Crafting also supposedly takes fewer steps to get started, but what that's supposed to mean is a mystery for the ages. It seems to take just as many steps to pull a requested item together, so I can't guess at what SE improved or streamlined. That being said, the fact that navigating the required steps takes about two seconds as opposed to about 10-15 makes a world of difference. It might refer to the history tab, now prominently displayed and allowing you quick access to recent recipes you've crafted.

Misses? A couple of minor ones. I'm not as fond of the new experience bars taking up the bottom of the screen, nor do I like having to navigate to my inventory to see how much money I have. The previous statbox when you opened the main menu was a nice at-a-glance format, and I miss it.

Furthermore, at least in Thanalan, the addition of monster spawns means even more aldgoats getting in your way whenever you want to cast an area spell. I'm of mixed thoughts on the whole idea of having certain roaming inhabitants who are curious about players. On the one hand, it's a marvelous touch of verisimilitude to have them follow along with no malice but rather a genuine sense of wonder at this strange biped. On the other hand, get out of the gorram way I'm trying to use Leg Sweep so that I can avoid dying, don't get pissed off at me when you got hit by a sharp object in front of someone clearly waving something sharp around!

It's a mixed bag, is what I'm saying.

And in the rush to greatly improve the game's quality of life, you might notice one glaring omission, namely, anything new to do whatsoever. If you're in the same boat as I am and could look past the flaws to enjoy the core game... well, the flaws have been smoothed and removed in many places, but the patch isn't bringing any rewards for loyalty or somesuch. That's waiting until the December update. So you might enjoy a few minutes of bliss as the game loads and plays more smoothly, followed by a hunger for more content.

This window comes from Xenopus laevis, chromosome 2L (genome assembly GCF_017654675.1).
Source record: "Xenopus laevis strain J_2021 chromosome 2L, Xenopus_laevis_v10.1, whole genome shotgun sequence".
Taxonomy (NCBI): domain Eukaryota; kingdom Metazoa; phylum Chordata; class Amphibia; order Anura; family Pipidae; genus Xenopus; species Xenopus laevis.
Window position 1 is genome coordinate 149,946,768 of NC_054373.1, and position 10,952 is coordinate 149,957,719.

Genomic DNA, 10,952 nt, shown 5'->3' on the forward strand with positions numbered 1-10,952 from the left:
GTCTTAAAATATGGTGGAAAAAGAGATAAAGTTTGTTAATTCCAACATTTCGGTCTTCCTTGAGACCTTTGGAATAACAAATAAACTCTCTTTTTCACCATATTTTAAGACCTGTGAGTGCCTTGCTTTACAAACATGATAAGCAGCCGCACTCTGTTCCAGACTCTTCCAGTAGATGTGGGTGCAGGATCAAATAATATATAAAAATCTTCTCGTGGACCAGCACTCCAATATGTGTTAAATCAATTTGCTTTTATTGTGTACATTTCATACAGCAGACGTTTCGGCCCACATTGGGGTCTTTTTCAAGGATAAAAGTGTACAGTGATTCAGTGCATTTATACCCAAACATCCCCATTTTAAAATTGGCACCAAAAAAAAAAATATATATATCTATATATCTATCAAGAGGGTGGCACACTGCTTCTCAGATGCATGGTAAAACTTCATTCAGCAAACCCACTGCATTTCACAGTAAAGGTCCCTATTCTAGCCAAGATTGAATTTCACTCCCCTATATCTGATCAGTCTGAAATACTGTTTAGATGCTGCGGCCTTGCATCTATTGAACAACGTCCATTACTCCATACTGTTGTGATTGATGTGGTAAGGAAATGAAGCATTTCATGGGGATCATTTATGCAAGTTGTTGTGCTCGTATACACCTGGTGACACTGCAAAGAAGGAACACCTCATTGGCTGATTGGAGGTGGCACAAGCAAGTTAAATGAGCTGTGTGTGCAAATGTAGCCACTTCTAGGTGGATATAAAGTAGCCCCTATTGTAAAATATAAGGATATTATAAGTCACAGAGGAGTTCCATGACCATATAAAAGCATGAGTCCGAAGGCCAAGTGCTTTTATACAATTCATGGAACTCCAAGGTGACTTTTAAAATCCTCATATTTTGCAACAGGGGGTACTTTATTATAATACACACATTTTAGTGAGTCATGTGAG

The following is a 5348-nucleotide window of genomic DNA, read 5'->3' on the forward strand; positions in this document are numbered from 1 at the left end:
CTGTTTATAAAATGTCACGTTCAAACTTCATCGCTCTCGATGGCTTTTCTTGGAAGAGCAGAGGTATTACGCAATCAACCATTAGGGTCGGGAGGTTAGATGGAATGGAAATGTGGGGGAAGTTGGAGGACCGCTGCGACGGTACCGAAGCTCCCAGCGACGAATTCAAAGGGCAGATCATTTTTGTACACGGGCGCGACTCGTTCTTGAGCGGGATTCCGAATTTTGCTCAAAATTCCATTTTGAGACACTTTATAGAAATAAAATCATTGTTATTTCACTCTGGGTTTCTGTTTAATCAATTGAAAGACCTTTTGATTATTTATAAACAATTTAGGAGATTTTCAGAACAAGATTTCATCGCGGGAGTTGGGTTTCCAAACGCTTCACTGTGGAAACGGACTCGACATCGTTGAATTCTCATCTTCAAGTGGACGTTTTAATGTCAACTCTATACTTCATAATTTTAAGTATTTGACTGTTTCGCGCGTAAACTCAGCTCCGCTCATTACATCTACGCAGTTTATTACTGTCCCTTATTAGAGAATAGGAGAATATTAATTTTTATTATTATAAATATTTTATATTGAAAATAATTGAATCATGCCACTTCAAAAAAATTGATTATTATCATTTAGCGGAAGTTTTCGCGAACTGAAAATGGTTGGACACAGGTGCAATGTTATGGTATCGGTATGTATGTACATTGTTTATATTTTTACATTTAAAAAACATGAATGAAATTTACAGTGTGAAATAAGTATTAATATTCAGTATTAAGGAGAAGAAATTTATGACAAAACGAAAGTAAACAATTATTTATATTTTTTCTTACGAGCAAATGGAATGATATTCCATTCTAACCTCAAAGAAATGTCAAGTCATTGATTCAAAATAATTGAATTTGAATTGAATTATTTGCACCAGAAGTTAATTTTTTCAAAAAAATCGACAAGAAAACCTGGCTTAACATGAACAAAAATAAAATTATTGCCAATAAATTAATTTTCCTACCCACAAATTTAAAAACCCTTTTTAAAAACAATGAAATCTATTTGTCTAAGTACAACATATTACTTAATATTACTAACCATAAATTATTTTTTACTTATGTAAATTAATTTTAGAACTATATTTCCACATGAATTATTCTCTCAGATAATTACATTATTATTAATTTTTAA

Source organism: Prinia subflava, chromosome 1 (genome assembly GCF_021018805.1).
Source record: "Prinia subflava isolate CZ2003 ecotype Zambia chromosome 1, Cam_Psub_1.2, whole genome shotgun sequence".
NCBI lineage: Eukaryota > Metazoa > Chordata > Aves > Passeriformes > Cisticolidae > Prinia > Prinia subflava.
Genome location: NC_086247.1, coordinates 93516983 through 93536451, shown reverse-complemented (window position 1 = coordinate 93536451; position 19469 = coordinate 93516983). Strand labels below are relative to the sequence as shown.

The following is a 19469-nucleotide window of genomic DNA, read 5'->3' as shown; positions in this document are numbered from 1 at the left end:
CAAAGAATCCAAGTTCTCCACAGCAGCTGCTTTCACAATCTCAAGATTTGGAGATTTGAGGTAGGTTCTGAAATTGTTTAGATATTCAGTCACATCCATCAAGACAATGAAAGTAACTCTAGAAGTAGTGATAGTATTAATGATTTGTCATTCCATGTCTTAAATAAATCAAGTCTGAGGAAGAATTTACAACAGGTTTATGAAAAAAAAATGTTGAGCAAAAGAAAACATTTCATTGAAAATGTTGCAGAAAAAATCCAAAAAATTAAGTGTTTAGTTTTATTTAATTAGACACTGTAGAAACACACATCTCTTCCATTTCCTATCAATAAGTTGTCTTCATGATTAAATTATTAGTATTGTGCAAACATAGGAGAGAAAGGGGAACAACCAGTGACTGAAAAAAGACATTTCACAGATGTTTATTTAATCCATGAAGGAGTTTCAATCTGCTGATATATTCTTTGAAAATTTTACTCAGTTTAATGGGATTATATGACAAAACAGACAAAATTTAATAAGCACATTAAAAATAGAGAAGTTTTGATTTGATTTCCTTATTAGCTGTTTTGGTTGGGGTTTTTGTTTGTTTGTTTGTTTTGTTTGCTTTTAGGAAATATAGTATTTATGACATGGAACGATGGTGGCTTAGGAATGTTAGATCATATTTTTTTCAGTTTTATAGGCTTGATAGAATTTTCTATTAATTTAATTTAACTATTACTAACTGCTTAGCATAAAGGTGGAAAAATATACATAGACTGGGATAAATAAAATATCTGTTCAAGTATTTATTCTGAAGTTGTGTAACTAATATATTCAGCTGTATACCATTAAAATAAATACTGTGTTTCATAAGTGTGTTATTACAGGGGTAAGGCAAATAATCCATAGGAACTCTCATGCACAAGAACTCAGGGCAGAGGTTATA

Really, that's the game's remaining weakness, even for those who like it. There's not a lot of reason to do anything, no overarching goal to work toward, and the storyline quests are a bit too sparse even with accelerated leveling in place. We need more stuff to take part in, even for me -- and remember, I'm not at the head of the leveling curve. People who were dedicated enough to already start stocking up on rank 50 jobs are probably bored to tears by now.

Still, all told, this patch promises a lot and delivers on all fronts. If you dislike the game's sandpark structure, you aren't going to suddenly change your tune. But if you liked the ideas of what the game was trying to do before and didn't care as much for the execution, it's well worth stepping back and trying it again, because the superstructure has been greatly enhanced and it's far easier now to enjoy the game without having to look past anything at all.

And before you start complaining about having had to pay for two months of beta before the patch on the 25th, do recall that you haven't actually paid for anything yet.

That's my only slightly snarky take on the patch, and as usual I'm open to what you have to say either via comments or mail ( Next week... it feels like it's been forever since I've looked at Vana'diel, for many reasons, but I feel the itch to head back. I hear Final Fantasy XI is due for its own major patch, after all.

From Eorzea to Vana'diel, there is a constant: the moogles. And for analysis and opinions about the online portions of the Final Fantasy series, there is also a constant: The Mog Log. Longtime series fan Eliot Lefebvre serves up a new installment of the log every Saturday, covering almost anything related to Square-Enix's vibrant online worlds.